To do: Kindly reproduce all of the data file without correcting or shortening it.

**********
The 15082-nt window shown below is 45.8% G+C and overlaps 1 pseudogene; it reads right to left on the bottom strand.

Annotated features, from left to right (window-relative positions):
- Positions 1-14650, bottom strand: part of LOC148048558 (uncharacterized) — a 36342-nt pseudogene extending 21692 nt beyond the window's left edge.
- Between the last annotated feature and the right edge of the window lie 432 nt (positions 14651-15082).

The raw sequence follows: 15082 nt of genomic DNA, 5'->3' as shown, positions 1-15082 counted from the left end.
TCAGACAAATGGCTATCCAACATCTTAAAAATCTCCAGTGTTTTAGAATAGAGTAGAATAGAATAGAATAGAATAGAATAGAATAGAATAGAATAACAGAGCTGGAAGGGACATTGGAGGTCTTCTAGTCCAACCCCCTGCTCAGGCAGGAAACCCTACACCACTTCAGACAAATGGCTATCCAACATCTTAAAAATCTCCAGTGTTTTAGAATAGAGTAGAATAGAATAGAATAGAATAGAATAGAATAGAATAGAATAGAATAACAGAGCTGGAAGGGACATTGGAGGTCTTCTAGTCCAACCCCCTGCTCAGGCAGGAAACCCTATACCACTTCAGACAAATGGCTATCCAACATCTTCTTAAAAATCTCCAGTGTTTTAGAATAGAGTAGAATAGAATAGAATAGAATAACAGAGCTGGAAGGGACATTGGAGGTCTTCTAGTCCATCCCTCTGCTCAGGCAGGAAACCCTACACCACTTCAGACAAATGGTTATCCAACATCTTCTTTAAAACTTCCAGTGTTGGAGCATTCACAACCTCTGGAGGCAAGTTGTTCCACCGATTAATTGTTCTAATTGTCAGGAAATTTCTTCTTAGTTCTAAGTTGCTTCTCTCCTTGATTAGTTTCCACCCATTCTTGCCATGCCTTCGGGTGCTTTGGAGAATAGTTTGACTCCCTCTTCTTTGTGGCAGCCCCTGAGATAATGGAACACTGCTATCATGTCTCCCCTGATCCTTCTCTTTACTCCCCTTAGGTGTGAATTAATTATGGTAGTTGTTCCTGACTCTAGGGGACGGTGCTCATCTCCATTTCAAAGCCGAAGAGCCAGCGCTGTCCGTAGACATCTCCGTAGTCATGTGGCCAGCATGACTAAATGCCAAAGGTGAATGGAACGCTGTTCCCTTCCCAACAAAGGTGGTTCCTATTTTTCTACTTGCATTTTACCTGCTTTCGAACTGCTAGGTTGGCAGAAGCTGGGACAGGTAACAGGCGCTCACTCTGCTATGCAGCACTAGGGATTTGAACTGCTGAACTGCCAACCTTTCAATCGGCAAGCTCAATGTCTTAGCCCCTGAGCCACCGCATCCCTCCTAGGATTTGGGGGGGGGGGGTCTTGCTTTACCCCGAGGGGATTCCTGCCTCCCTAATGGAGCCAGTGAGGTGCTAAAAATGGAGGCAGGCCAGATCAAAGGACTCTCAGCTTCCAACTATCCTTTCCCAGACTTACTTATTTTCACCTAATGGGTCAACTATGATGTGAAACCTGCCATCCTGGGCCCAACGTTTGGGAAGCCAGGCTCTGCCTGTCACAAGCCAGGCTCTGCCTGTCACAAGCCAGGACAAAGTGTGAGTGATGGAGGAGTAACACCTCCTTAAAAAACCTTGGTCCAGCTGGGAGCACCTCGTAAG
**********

The 15082-nt window shown below is 45.8% G+C and overlaps 1 pseudogene; it reads right to left on the bottom strand.

Annotated features, from left to right (window-relative positions):
- Positions 1-14650, bottom strand: part of LOC148048558 (uncharacterized) — a 36342-nt pseudogene extending 21692 nt beyond the window's left edge.
- Between the last annotated feature and the right edge of the window lie 432 nt (positions 14651-15082).

The raw sequence follows: 15082 nt of genomic DNA, 5'->3' as shown, positions 1-15082 counted from the left end.
TCAGACAAATGGCTATCCAACATCTTAAAAATCTCCAGTGTTTTAGAATAGAGTAGAATAGAATAGAATAGAATAGAATAGAATAGAATAGAATAACAGAGCTGGAAGGGACATTGGAGGTCTTCTAGTCCAACCCCCTGCTCAGGCAGGAAACCCTACACCACTTCAGACAAATGGCTATCCAACATCTTAAAAATCTCCAGTGTTTTAGAATAGAGTAGAATAGAATAGAATAGAATAGAATAGAATAGAATAGAATAGAATAACAGAGCTGGAAGGGACATTGGAGGTCTTCTAGTCCAACCCCCTGCTCAGGCAGGAAACCCTATACCACTTCAGACAAATGGCTATCCAACATCTTCTTAAAAATCTCCAGTGTTTTAGAATAGAGTAGAATAGAATAGAATAGAATAACAGAGCTGGAAGGGACATTGGAGGTCTTCTAGTCCATCCCTCTGCTCAGGCAGGAAACCCTACACCACTTCAGACAAATGGTTATCCAACATCTTCTTTAAAACTTCCAGTGTTGGAGCATTCACAACCTCTGGAGGCAAGTTGTTCCACCGATTAATTGTTCTAATTGTCAGGAAATTTCTTCTTAGTTCTAAGTTGCTTCTCTCCTTGATTAGTTTCCACCCATTCTTGCCATGCCTTCGGGTGCTTTGGAGAATAGTTTGACTCCCTCTTCTTTGTGGCAGCCCCTGAGATAATGGAACACTGCTATCATGTCTCCCCTGATCCTTCTCTTTACTCCCCTTAGGTGTGAATTAATTATGGTAGTTGTTCCTGACTCTAGGGGACGGTGCTCATCTCCATTTCAAAGCCGAAGAGCCAGCGCTGTCCGTAGACATCTCCGTAGTCATGTGGCCAGCATGACTAAATGCCAAAGGTGAATGGAACGCTGTTCCCTTCCCAACAAAGGTGGTTCCTATTTTTCTACTTGCATTTTACCTGCTTTCGAACTGCTAGGTTGGCAGAAGCTGGGACAGGTAACAGGCGCTCACTCTGCTATGCAGCACTAGGGATTTGAACTGCTGAACTGCCAACCTTTCAATCGGCAAGCTCAATGTCTTAGCCCCTGAGCCACCGCATCCCTCCTAGGATTTGGGGGGGGGGGGTCTTGCTTTACCCCGAGGGGATTCCTGCCTCCCTAATGGAGCCAGTGAGGTGCTAAAAATGGAGGCAGGCCAGATCAAAGGACTCTCAGCTTCCAACTATCCTTTCCCAGACTTACTTATTTTCACCTAATGGGTCAACTATGATGTGAAACCTGCCATCCTGGGCCCAACGTTTGGGAAGCCAGGCTCTGCCTGTCACAAGCCAGGCTCTGCCTGTCACAAGCCAGGACAAAGTGTGAGTGATGGAGGAGTAACACCTCCTTAAAAAACCTTGGTCCAGCTGGGAGCACCTCGTAAG